Reconstructive Flap Coverage

  • Dmitry Zavlin
  • Michael J. KlebucEmail author


Innovations in oncology, perioperative patient management, and spinal stabilization, which typically include the use of spinal instrumentation, have widened the spectrum of patients deemed suitable candidates for spinal surgery. Spinal defects are frequently encountered after resection of primary tumors or metastases within the vertebral bone. A variety of local flaps, pedicled flaps, and free tissue transfers have been described in the literature as options for soft tissue reconstruction of the posterior trunk. These methods encompass numerous fasciocutaneous as well as myocutaneous flaps. This chapter aims to review recent reports and provide systematic guidance for reconstructive surgeons taking care of patients who require either simultaneous prophylactic coverage or delayed soft tissue reconstruction of such defects. The recommended operative techniques can be stratified in two different manners: either by anatomical region on the back (C1–T7, T7–L1, or L1–S5) or by complexity and efficacy (primary, secondary, tertiary). Larger defects may necessitate combinations of flaps for successful reconstructions, while infected wounds require additional antibiotic treatment. Typically, the instrumentation inserted by the orthopedic surgeon can be salvaged with these approaches while subsequently reducing the risk of neurological injury to the patient. An array of different scenarios and techniques are presented and discussed.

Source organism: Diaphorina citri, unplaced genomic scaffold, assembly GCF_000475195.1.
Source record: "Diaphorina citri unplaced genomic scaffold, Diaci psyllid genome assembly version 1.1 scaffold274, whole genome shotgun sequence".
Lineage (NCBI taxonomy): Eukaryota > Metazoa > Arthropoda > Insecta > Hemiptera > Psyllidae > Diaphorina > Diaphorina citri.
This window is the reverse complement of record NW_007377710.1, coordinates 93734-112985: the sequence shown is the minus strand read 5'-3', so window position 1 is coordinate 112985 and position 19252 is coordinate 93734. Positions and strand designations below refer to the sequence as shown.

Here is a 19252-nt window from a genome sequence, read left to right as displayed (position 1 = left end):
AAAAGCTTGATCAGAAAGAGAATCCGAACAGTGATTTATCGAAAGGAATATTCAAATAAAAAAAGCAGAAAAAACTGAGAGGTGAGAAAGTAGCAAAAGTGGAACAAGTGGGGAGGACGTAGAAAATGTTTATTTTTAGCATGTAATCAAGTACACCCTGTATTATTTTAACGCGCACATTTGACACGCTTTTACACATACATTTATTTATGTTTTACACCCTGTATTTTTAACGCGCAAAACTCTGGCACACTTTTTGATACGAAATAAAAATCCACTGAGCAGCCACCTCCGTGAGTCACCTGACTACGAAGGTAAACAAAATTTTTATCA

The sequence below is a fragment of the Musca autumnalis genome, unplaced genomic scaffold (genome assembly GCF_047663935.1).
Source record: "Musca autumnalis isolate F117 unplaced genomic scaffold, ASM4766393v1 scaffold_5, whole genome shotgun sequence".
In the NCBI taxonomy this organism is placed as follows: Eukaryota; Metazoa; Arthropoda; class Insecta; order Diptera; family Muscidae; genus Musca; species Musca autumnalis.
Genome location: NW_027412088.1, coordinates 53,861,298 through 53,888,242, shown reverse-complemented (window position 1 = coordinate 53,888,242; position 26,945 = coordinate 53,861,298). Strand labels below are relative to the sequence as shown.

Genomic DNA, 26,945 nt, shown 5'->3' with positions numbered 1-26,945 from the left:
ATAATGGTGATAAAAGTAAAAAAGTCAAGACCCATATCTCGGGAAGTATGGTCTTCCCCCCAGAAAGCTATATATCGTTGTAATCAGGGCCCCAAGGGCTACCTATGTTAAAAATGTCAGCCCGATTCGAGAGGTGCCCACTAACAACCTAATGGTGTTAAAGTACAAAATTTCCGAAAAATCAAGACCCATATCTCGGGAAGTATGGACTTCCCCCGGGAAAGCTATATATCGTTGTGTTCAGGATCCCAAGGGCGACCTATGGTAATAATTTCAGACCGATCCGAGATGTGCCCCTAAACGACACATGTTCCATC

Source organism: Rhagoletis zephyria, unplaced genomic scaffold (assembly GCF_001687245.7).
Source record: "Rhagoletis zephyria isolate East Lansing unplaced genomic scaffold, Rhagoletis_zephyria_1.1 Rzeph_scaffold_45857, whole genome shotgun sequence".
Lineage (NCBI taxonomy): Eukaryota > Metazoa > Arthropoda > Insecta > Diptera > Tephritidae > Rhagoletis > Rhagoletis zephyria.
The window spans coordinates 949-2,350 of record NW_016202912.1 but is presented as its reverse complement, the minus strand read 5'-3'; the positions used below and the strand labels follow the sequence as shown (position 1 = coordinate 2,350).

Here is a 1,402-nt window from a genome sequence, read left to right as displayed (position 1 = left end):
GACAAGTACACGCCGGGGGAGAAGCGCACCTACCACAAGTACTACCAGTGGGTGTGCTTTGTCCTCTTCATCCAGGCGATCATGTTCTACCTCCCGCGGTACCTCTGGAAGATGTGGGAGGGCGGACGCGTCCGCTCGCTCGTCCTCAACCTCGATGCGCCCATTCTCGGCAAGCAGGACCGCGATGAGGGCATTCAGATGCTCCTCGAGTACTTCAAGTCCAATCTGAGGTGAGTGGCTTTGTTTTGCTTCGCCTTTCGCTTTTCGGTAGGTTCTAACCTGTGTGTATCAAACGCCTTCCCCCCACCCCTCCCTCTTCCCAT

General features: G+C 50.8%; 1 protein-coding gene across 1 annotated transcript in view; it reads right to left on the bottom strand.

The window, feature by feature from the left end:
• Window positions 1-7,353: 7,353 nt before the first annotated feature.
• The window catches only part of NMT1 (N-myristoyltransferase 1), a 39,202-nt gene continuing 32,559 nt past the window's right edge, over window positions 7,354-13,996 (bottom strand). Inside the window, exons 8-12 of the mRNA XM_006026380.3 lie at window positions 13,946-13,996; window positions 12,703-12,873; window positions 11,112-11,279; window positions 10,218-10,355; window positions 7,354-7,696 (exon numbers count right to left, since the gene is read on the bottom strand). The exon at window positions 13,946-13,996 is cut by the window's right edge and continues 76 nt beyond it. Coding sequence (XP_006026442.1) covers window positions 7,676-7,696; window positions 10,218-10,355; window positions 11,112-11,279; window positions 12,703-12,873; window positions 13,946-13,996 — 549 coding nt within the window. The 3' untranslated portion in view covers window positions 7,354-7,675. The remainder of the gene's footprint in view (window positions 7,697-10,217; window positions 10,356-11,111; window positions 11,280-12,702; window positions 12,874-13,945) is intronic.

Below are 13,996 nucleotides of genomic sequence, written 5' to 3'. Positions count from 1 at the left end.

Spine Posterior trunk Wounds Instrumentation Reconstruction Fasciocutaneous Myocutaneous Flap 


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Copyright information

© Springer International Publishing AG, part of Springer Nature 2018

Authors and Affiliations

  1. 1.Institute for Reconstructive Surgery, Houston Methodist HospitalHoustonUSA
  2. 2.Institute for Reconstructive Surgery, Houston Methodist Hospital, Weill Cornell Medical CollegeHoustonUSA

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